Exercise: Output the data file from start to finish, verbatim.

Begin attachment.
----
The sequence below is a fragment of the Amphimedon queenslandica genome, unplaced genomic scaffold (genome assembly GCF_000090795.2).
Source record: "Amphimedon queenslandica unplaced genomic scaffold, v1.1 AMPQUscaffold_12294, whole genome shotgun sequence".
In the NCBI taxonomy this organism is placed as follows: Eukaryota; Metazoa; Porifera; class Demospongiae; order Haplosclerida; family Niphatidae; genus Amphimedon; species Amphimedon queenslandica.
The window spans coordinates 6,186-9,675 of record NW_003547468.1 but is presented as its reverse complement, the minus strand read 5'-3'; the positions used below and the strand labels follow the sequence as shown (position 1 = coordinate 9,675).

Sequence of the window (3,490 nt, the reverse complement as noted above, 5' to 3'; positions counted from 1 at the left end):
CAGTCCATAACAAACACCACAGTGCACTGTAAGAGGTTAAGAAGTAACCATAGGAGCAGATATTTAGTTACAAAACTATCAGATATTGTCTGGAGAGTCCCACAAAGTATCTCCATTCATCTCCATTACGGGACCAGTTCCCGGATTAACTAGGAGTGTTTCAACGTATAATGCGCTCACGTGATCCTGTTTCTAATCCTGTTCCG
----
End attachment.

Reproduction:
The sequence below is a fragment of the Amphimedon queenslandica genome, unplaced genomic scaffold (genome assembly GCF_000090795.2).
Source record: "Amphimedon queenslandica unplaced genomic scaffold, v1.1 AMPQUscaffold_12294, whole genome shotgun sequence".
In the NCBI taxonomy this organism is placed as follows: Eukaryota; Metazoa; Porifera; class Demospongiae; order Haplosclerida; family Niphatidae; genus Amphimedon; species Amphimedon queenslandica.
The window spans coordinates 6,186-9,675 of record NW_003547468.1 but is presented as its reverse complement, the minus strand read 5'-3'; the positions used below and the strand labels follow the sequence as shown (position 1 = coordinate 9,675).

Sequence of the window (3,490 nt, the reverse complement as noted above, 5' to 3'; positions counted from 1 at the left end):
CAGTCCATAACAAACACCACAGTGCACTGTAAGAGGTTAAGAAGTAACCATAGGAGCAGATATTTAGTTACAAAACTATCAGATATTGTCTGGAGAGTCCCACAAAGTATCTCCATTCATCTCCATTACGGGACCAGTTCCCGGATTAACTAGGAGTGTTTCAACGTATAATGCGCTCACGTGATCCTGTTTCTAATCCTGTTCCG